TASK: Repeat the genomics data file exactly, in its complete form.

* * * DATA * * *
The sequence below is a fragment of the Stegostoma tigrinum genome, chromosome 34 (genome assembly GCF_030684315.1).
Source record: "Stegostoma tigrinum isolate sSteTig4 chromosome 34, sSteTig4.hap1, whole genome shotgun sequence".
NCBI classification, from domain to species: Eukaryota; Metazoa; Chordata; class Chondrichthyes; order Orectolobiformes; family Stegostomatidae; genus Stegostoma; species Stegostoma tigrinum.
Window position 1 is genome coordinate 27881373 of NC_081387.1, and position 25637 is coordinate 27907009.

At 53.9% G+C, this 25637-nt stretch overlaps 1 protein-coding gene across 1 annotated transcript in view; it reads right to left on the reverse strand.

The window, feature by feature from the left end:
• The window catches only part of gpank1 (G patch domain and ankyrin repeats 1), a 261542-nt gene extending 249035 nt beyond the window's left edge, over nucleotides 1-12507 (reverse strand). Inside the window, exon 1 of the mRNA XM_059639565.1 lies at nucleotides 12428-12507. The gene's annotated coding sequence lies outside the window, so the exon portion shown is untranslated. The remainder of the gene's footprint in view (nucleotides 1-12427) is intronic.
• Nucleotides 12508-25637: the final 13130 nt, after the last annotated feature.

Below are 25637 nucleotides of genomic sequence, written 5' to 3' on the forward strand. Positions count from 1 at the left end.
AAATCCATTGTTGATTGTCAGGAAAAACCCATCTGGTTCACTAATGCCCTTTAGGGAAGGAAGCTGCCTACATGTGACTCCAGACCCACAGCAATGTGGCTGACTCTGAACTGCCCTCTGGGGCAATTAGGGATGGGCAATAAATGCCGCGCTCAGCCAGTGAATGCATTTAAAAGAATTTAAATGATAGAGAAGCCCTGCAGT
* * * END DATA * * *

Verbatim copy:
The sequence below is a fragment of the Stegostoma tigrinum genome, chromosome 34 (genome assembly GCF_030684315.1).
Source record: "Stegostoma tigrinum isolate sSteTig4 chromosome 34, sSteTig4.hap1, whole genome shotgun sequence".
NCBI classification, from domain to species: Eukaryota; Metazoa; Chordata; class Chondrichthyes; order Orectolobiformes; family Stegostomatidae; genus Stegostoma; species Stegostoma tigrinum.
Window position 1 is genome coordinate 27881373 of NC_081387.1, and position 25637 is coordinate 27907009.

At 53.9% G+C, this 25637-nt stretch overlaps 1 protein-coding gene across 1 annotated transcript in view; it reads right to left on the reverse strand.

The window, feature by feature from the left end:
• The window catches only part of gpank1 (G patch domain and ankyrin repeats 1), a 261542-nt gene extending 249035 nt beyond the window's left edge, over nucleotides 1-12507 (reverse strand). Inside the window, exon 1 of the mRNA XM_059639565.1 lies at nucleotides 12428-12507. The gene's annotated coding sequence lies outside the window, so the exon portion shown is untranslated. The remainder of the gene's footprint in view (nucleotides 1-12427) is intronic.
• Nucleotides 12508-25637: the final 13130 nt, after the last annotated feature.

Below are 25637 nucleotides of genomic sequence, written 5' to 3' on the forward strand. Positions count from 1 at the left end.
AAATCCATTGTTGATTGTCAGGAAAAACCCATCTGGTTCACTAATGCCCTTTAGGGAAGGAAGCTGCCTACATGTGACTCCAGACCCACAGCAATGTGGCTGACTCTGAACTGCCCTCTGGGGCAATTAGGGATGGGCAATAAATGCCGCGCTCAGCCAGTGAATGCATTTAAAAGAATTTAAATGATAGAGAAGCCCTGCAGT